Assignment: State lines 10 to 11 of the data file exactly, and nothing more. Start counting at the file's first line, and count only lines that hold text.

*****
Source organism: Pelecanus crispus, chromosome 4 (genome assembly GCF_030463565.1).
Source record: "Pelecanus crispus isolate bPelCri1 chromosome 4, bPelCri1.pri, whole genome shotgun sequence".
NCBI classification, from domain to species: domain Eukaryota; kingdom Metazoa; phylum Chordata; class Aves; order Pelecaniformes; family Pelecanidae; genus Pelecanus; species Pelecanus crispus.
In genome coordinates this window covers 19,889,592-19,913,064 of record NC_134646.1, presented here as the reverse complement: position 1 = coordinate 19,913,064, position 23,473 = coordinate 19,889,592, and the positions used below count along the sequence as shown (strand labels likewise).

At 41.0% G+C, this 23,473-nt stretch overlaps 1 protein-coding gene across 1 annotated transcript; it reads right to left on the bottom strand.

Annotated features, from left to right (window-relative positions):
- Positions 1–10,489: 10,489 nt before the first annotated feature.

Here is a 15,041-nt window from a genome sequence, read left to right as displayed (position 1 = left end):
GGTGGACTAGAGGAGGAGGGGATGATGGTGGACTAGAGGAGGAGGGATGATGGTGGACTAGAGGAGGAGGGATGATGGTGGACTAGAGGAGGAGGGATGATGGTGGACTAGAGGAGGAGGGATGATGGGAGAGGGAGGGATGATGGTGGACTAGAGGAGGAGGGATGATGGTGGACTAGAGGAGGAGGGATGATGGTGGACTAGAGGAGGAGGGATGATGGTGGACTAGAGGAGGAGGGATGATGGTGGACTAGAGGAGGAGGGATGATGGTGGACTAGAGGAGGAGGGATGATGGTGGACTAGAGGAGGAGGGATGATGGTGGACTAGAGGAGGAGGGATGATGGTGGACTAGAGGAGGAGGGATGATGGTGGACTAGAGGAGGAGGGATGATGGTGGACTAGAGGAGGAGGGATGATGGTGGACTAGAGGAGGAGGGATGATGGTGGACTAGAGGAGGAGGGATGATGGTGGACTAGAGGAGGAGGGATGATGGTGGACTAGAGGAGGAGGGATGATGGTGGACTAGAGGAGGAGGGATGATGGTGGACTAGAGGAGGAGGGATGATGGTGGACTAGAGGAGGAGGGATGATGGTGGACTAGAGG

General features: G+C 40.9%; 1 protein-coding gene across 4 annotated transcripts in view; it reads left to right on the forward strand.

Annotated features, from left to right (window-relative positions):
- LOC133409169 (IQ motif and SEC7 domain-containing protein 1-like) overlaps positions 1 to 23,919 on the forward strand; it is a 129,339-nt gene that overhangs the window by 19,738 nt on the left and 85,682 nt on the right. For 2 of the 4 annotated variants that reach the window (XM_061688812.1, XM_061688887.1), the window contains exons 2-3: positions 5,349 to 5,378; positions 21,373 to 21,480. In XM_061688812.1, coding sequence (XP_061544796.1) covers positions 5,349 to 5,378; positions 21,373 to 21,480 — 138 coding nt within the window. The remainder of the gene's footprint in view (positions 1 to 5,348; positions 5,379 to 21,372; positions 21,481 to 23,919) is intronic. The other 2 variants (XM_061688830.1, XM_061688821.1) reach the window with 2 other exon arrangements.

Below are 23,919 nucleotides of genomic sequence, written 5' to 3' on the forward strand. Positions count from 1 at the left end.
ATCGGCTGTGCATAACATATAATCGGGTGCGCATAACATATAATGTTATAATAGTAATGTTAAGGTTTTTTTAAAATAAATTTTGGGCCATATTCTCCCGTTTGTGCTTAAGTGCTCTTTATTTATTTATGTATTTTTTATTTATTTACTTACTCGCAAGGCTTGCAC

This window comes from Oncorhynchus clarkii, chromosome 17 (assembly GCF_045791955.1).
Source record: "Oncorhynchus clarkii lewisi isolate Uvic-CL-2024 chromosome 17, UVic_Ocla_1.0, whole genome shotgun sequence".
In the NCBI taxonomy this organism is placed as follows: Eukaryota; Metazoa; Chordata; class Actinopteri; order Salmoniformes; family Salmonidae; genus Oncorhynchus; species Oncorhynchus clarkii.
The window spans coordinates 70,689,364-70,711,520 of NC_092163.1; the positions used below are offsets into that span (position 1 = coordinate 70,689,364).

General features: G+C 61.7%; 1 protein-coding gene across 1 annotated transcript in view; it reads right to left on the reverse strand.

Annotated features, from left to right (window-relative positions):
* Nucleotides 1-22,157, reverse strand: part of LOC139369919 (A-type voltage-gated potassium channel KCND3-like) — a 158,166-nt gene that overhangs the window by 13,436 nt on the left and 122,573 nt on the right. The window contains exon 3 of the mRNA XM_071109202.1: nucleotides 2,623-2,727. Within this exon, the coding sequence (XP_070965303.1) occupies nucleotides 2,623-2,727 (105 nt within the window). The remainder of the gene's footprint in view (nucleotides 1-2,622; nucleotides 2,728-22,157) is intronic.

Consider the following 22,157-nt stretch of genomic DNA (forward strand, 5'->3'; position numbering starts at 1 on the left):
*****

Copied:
General features: G+C 40.9%; 1 protein-coding gene across 4 annotated transcripts in view; it reads left to right on the forward strand.

Annotated features, from left to right (window-relative positions):